Guest Post from Marilynn Marsh-Robinson with Environmental Defense Fund: Most Americans think their electricity comes from large power companies. In North Carolina, my home state, that might mean Duke Energy or Dominion Resources. But did you know that 42 million people in 47 states get their electricity from electric cooperatives? These member-owned electric utilities were first formed back in the 1930s to provide electricity to people living in rural areas and small towns.
Today is a a day to celebrate. The Obama Administration has chosen to side with the interests of citizens, small businesses, and coastal communities over the influence of Big Oil and has announced the cancellation of plans to offer leases for offshore oil and gas drilling in the Atlantic.
The fate of coal ash pits rated “low-” and “low-to-intermediate-” risk at seven of Duke’s power plant sites could hinge on public hearings happening through the end of March.
Duke Energy Carolinas and Duke Energy Progress have the opportunity to take a leadership role in how energy efficiency programs are implemented in the Southeast. The companies can and should design and implement programs that reach a broad customer market and place additional emphasis on increasing customer participation in its EE/DSM programs to deepen the energy savings results.
Today is Hands 2016 launch day, which means that we are actively soliciting sign ups for folks to facilitate Hands Across the Sand events in their community on May 21, when communities all over the world will stand hand-in-hand in solidarity and demand protection for our treasured places from risky offshore drilling. If you would like to host an event, but have questions about it before signing up, please contact me at chris[at]cleanenergy.org. See you on the beach on May 21!
Yesterday, SACE released a new video highlighting the case against Atlantic offshore drilling and the growing bi-partisan movement against it. Check out the video below and if you agree that we should not compromise our coast with the threat of offshore drilling impacts, sign our petition here and share this video with your friends.
Wind turbine technology has advanced significantly in the past few years, enabling wind farms to sprout up in new areas, particularly in the Southeast. Taller turbines and longer blades are capable of capturing more wind, which results in harnessing more electricity and reducing costs. Even as new wind development promises sustainable economic development in rural counties, in some cases new wind farm proposals are being met with hostility and resistance. North Carolina is a recent example of new turbine technology creating opportunities and opposition, as anti-wind activists use confusion and misinformation to press for wind farm bans that are disguised as regulation.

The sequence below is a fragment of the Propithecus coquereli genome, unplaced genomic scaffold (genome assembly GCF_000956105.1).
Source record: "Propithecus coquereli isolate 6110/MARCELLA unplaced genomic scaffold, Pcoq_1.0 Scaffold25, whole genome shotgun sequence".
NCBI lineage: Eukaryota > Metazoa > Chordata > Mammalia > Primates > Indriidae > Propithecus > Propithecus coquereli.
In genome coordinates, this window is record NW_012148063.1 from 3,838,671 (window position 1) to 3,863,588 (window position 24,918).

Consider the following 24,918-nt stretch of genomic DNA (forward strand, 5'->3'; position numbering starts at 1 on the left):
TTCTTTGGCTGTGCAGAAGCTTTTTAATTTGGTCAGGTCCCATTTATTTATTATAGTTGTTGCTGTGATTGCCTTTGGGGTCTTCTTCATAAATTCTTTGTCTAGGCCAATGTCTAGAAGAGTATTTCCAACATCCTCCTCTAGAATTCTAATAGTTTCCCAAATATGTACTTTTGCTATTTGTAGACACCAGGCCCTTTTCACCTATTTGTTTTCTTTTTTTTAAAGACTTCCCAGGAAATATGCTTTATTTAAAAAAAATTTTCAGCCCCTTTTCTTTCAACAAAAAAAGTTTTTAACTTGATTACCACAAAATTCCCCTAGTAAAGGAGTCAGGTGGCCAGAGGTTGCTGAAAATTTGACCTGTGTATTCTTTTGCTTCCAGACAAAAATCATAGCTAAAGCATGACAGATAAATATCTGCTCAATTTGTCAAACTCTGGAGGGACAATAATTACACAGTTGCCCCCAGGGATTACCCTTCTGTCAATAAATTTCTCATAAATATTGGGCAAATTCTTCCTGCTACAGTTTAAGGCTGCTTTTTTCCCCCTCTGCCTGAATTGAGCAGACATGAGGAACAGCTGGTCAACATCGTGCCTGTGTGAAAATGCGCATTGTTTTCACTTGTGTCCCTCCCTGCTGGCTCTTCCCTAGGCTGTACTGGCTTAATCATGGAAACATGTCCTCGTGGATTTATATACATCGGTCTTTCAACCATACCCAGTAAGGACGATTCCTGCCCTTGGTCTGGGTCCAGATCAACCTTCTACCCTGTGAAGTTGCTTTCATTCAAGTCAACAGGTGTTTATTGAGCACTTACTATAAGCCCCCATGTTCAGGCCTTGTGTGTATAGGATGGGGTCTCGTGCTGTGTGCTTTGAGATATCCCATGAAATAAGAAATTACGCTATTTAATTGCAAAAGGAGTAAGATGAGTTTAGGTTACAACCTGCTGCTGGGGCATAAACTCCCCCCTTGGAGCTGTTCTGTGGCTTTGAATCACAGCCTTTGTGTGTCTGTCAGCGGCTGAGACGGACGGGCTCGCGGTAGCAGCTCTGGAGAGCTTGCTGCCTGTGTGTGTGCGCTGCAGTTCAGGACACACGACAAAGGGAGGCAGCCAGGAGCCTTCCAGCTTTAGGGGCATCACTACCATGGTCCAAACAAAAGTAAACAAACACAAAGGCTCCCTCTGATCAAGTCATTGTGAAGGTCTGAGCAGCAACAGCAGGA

On January 26, in Asheville, our communities will have their only chance to speak on Duke Energy’s plans for Western North Carolina at a public hearing of the North Carolina Utilities Commission. This is the final chapter in a long campaign that has brought our communities together in the fight for a smarter, cleaner energy future.
As a native North Carolinian, I’m proud to report on the explosive ‘spirit’ industry located in state made up of breweries, wineries and distilleries. The hardest part of writing this post was picking winners amongst hundreds of awesome businesses going the extra mile to create uniquely delicious beverages while keeping a watchful eye to their energy consumption, water usage and overall impact on their local economies. I hope you’ll support these fine establishments, if you ever find yourself in the Old North State. First up, beer!
As we move into 2016, we continue our look back at where our Southeastern utilities are in their movement away from coal-fired power. This blog will focus on Duke Energy’s coal-plant operations in the Carolinas and Florida. Although Duke Energy operates coal-fired power plants outside of the Southeast, for the purposes of this blog, we will focus on those plants that are located in our region. Duke Energy owns coal plants in North Carolina, South Carolina and Florida. Duke was one of the earliest utilities in our region to begin reducing its reliance on coal-fired power, beginning with the retirements in 2011 of Units 1-4 (210 MW) at its Cliffside Steam Station, all three units at its Weatherspoon plant (171 MW) and the last two coal units at its Cape Fear plant (316 MW).